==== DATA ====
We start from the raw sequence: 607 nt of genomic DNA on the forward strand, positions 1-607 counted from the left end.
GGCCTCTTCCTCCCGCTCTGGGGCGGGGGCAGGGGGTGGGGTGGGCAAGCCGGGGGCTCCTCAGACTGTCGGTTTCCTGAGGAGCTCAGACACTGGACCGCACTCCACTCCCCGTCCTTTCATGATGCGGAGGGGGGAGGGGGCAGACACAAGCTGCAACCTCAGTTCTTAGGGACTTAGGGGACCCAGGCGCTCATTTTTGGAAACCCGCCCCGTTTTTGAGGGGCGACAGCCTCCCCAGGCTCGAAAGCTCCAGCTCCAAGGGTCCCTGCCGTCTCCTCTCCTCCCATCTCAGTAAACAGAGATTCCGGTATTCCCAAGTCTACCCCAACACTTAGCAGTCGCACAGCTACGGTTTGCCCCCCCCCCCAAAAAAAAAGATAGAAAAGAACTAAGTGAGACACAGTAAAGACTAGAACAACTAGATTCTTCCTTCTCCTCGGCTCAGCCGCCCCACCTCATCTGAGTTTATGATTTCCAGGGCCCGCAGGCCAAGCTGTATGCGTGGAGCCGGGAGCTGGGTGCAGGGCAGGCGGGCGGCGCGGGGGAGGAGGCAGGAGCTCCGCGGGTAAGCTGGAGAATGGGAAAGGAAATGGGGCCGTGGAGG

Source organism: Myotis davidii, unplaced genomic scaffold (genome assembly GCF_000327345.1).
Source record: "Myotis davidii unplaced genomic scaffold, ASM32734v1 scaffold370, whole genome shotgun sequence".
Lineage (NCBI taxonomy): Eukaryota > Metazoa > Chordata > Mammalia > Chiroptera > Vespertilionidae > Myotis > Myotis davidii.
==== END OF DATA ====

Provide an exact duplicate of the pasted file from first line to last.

We start from the raw sequence: 607 nt of genomic DNA on the forward strand, positions 1-607 counted from the left end.
GGCCTCTTCCTCCCGCTCTGGGGCGGGGGCAGGGGGTGGGGTGGGCAAGCCGGGGGCTCCTCAGACTGTCGGTTTCCTGAGGAGCTCAGACACTGGACCGCACTCCACTCCCCGTCCTTTCATGATGCGGAGGGGGGAGGGGGCAGACACAAGCTGCAACCTCAGTTCTTAGGGACTTAGGGGACCCAGGCGCTCATTTTTGGAAACCCGCCCCGTTTTTGAGGGGCGACAGCCTCCCCAGGCTCGAAAGCTCCAGCTCCAAGGGTCCCTGCCGTCTCCTCTCCTCCCATCTCAGTAAACAGAGATTCCGGTATTCCCAAGTCTACCCCAACACTTAGCAGTCGCACAGCTACGGTTTGCCCCCCCCCCCAAAAAAAAAGATAGAAAAGAACTAAGTGAGACACAGTAAAGACTAGAACAACTAGATTCTTCCTTCTCCTCGGCTCAGCCGCCCCACCTCATCTGAGTTTATGATTTCCAGGGCCCGCAGGCCAAGCTGTATGCGTGGAGCCGGGAGCTGGGTGCAGGGCAGGCGGGCGGCGCGGGGGAGGAGGCAGGAGCTCCGCGGGTAAGCTGGAGAATGGGAAAGGAAATGGGGCCGTGGAGG

Source organism: Myotis davidii, unplaced genomic scaffold (genome assembly GCF_000327345.1).
Source record: "Myotis davidii unplaced genomic scaffold, ASM32734v1 scaffold370, whole genome shotgun sequence".
Lineage (NCBI taxonomy): Eukaryota > Metazoa > Chordata > Mammalia > Chiroptera > Vespertilionidae > Myotis > Myotis davidii.